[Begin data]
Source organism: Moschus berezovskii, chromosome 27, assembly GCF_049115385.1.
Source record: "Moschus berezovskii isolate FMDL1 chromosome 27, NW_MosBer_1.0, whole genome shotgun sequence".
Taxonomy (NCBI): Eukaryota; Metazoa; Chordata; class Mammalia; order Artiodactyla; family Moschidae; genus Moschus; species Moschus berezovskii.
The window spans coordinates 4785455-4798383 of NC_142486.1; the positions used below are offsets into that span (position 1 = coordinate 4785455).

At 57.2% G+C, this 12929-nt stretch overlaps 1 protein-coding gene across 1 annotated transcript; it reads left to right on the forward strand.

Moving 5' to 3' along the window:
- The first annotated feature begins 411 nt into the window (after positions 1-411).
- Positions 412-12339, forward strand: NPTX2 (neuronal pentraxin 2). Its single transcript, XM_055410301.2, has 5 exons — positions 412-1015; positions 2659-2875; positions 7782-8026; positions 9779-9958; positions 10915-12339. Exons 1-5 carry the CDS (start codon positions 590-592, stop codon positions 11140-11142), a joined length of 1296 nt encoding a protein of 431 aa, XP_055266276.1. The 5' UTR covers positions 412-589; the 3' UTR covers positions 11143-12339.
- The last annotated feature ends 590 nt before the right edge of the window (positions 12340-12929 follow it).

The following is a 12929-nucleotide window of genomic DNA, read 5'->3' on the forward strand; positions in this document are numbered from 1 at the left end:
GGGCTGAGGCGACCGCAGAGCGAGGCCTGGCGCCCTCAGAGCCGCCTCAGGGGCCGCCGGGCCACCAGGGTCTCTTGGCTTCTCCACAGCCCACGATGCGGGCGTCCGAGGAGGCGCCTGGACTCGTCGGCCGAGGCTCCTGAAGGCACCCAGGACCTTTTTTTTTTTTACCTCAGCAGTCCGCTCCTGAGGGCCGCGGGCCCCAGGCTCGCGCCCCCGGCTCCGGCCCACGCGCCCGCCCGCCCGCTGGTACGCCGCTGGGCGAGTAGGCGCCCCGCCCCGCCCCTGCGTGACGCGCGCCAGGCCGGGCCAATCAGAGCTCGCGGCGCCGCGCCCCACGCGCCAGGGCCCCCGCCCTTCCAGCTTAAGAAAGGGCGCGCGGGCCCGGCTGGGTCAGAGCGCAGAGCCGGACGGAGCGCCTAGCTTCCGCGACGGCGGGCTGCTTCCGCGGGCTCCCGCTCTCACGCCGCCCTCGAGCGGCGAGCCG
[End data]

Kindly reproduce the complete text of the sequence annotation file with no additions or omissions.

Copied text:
Source organism: Moschus berezovskii, chromosome 27, assembly GCF_049115385.1.
Source record: "Moschus berezovskii isolate FMDL1 chromosome 27, NW_MosBer_1.0, whole genome shotgun sequence".
Taxonomy (NCBI): Eukaryota; Metazoa; Chordata; class Mammalia; order Artiodactyla; family Moschidae; genus Moschus; species Moschus berezovskii.
The window spans coordinates 4785455-4798383 of NC_142486.1; the positions used below are offsets into that span (position 1 = coordinate 4785455).

At 57.2% G+C, this 12929-nt stretch overlaps 1 protein-coding gene across 1 annotated transcript; it reads left to right on the forward strand.

Moving 5' to 3' along the window:
- The first annotated feature begins 411 nt into the window (after positions 1-411).
- Positions 412-12339, forward strand: NPTX2 (neuronal pentraxin 2). Its single transcript, XM_055410301.2, has 5 exons — positions 412-1015; positions 2659-2875; positions 7782-8026; positions 9779-9958; positions 10915-12339. Exons 1-5 carry the CDS (start codon positions 590-592, stop codon positions 11140-11142), a joined length of 1296 nt encoding a protein of 431 aa, XP_055266276.1. The 5' UTR covers positions 412-589; the 3' UTR covers positions 11143-12339.
- The last annotated feature ends 590 nt before the right edge of the window (positions 12340-12929 follow it).

The following is a 12929-nucleotide window of genomic DNA, read 5'->3' on the forward strand; positions in this document are numbered from 1 at the left end:
GGGCTGAGGCGACCGCAGAGCGAGGCCTGGCGCCCTCAGAGCCGCCTCAGGGGCCGCCGGGCCACCAGGGTCTCTTGGCTTCTCCACAGCCCACGATGCGGGCGTCCGAGGAGGCGCCTGGACTCGTCGGCCGAGGCTCCTGAAGGCACCCAGGACCTTTTTTTTTTTTACCTCAGCAGTCCGCTCCTGAGGGCCGCGGGCCCCAGGCTCGCGCCCCCGGCTCCGGCCCACGCGCCCGCCCGCCCGCTGGTACGCCGCTGGGCGAGTAGGCGCCCCGCCCCGCCCCTGCGTGACGCGCGCCAGGCCGGGCCAATCAGAGCTCGCGGCGCCGCGCCCCACGCGCCAGGGCCCCCGCCCTTCCAGCTTAAGAAAGGGCGCGCGGGCCCGGCTGGGTCAGAGCGCAGAGCCGGACGGAGCGCCTAGCTTCCGCGACGGCGGGCTGCTTCCGCGGGCTCCCGCTCTCACGCCGCCCTCGAGCGGCGAGCCG